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Many Paths Lead to a Career in Vertebrate Paleontology

Giving advice often comes out sounding hollow or self-serving, but if I may be so bold, I’d like to give some hope to young people considering a career in vertebrate paleontology or, in fact, any of the basic sciences in general. My message is simple: you have choices.

Telling your parents you want to pursue a career in vertebrate paleontology is considered cute and curious when you’re 5 years old, but if you’re still telling your parents, your guidance counselor, and your teachers this in high school, there can be some profound pushback. I was very fortunate to have parents who were supportive of my ambitions, because I certainly faced pushback and the dismissal of my career path from others who believed it was a waste of time. As many vertebrate paleontologists will tell you, don’t listen to those who would discourage you; listen to your heart.

Then there was financing – coming from a working-class family of 6 children, the most cost-effective choice I had before me was to attend my first 2 years of college at the College of DuPage, a community college, where I earned an Associates of Science in Earth Sciences. This choice, to split your undergraduate education between a community college and a 4-year college or university, is becoming more the norm in our current economy. We often think of community colleges as a place where those unprepared for “real university work” go to become stronger academics. Let me assure you, many of us who do go to community college are strong academics often without the means to attend all 4 years at a university. I was once told by a paleontologist who shall remain nameless that my start at a community college “put [me] behind the 8-ball.” Let me therefore encourage any community college student reading this blog post that you have done nothing wrong; on the contrary, you may find, as I did, that you will experience some of the best college-level teaching in your career.
There is the matter of getting into graduate school. When I was nearing graduation at the University of Illinois at Chicago (where I completed by Bachelors of Science in Geology), I applied to a number of graduate programs, of which I was accepted into exactly zero. Part of my difficulty in this regard was that I had never been to a professional meeting, even though I had been a member of SVP since finishing high school.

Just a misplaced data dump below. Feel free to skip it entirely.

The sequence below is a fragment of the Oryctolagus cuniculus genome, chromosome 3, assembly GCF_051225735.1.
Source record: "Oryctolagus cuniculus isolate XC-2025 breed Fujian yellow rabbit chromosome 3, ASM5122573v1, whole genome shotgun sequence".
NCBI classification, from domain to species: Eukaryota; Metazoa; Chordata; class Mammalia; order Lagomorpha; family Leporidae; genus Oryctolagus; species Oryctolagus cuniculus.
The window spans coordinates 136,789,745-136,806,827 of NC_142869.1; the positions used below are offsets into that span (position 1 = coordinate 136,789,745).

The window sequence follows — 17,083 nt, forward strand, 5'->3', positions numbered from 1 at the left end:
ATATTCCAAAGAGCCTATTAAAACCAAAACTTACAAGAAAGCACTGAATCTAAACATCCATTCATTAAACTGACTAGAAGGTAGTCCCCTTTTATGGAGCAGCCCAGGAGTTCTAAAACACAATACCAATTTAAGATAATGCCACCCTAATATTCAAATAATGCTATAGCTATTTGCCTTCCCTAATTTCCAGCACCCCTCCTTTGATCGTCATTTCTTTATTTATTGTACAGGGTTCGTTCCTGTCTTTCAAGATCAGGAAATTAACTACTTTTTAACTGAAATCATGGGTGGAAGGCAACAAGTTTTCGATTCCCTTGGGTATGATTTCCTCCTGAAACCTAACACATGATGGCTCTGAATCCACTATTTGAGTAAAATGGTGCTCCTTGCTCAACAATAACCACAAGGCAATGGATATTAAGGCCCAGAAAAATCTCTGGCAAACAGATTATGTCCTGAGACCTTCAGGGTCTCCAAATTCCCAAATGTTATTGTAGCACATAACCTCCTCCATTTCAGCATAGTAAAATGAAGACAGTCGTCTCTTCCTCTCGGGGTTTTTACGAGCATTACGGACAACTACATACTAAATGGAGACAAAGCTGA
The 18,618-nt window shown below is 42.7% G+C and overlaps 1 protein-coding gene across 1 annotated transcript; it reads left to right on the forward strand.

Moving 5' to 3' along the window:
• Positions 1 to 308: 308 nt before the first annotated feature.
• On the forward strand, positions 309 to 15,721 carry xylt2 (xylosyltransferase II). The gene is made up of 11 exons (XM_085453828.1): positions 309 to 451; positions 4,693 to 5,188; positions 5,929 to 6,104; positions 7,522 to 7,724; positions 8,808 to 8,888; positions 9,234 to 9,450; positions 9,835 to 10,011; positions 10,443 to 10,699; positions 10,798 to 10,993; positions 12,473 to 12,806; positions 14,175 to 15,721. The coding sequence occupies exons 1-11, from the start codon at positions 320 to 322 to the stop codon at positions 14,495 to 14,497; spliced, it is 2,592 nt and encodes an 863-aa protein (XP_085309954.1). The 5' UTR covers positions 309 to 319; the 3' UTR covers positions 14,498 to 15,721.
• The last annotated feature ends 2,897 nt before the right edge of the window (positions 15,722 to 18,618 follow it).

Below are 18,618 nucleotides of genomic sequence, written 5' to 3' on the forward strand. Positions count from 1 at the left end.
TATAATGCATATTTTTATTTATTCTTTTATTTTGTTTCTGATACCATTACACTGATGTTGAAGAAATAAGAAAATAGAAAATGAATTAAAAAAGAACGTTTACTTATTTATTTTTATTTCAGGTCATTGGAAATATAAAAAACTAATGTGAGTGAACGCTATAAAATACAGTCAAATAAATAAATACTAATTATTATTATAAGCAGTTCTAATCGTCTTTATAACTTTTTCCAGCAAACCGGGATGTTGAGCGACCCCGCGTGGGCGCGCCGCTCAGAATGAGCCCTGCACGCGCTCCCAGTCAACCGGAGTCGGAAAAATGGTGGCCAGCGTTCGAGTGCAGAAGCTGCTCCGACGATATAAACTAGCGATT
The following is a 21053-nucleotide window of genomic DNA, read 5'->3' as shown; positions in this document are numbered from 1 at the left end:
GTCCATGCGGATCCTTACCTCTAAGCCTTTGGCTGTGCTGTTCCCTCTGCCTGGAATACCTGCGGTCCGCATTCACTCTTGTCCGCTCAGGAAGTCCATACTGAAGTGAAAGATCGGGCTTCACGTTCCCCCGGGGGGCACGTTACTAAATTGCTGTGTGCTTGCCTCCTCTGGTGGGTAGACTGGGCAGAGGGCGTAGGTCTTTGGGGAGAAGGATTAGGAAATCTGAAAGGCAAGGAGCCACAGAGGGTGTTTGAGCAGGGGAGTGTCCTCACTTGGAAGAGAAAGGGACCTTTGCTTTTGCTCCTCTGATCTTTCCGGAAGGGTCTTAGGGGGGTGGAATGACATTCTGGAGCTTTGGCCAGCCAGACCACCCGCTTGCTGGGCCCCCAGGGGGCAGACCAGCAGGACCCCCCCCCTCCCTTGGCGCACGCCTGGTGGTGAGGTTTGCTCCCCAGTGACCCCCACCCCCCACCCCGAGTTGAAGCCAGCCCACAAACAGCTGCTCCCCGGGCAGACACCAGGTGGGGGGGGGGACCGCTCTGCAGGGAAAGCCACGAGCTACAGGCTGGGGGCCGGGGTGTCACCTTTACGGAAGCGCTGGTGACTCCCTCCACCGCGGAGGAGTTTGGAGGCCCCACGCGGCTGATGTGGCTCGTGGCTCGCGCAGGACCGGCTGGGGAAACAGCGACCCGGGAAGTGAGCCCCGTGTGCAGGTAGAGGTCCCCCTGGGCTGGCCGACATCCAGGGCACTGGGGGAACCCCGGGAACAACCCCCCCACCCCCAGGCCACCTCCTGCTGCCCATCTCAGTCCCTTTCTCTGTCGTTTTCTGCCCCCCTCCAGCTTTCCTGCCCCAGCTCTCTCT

A word of advice here is to become a member of SVP and other scientific societies and, if at all possible, attend a meeting. Better yet, if you can seek out and find a mentor as an undergraduate who helps you conduct research, you can then present this at the annual SVP meeting or similar venues. Success in getting into graduate school depends in large part on finding a graduate school mentor, and an SVP meeting is a fantastic place to accomplish this.

Another piece of advice for those still in high school or maybe transfering to a university: look for places where undergraduate research is encouraged and promoted. In some cases, if you do research with a professor, the school may help with your travel and meeting expenses.

For me, after completing my B.S. I instead did a stint at the U.S. Geological Survey where I helped collect data on water levels in the Everglades. It was on my second attempt at graduate school a year later I was able to land a teaching assistantship at Northern Illinois University.

As graduate school approaches its end and you finish your dissertation, you begin preparing for the job market. Search the internet and you will find article after article on the pitfalls and difficulties of landing basic science jobs. Take, for example, the article posted by John Skyler at Talebearing about pursuing a science career. Everything this article discusses, from the crushing debt that can be incurred, to the delays in life transitions, to the difficulties in procuring grants, is all, sadly, very real. And yet, this article, like so many, gives a somewhat narrow vision of what success is in the sciences: becoming a PI (Principal Investigator, the scientific team leader) at an R1 (a large, research-focused university). There is an often unspoken assumption that success in science = a research heavy / team-leading position in a coveted and highly competitive corner of the market (medicine, bioengineering, etc.) or institution.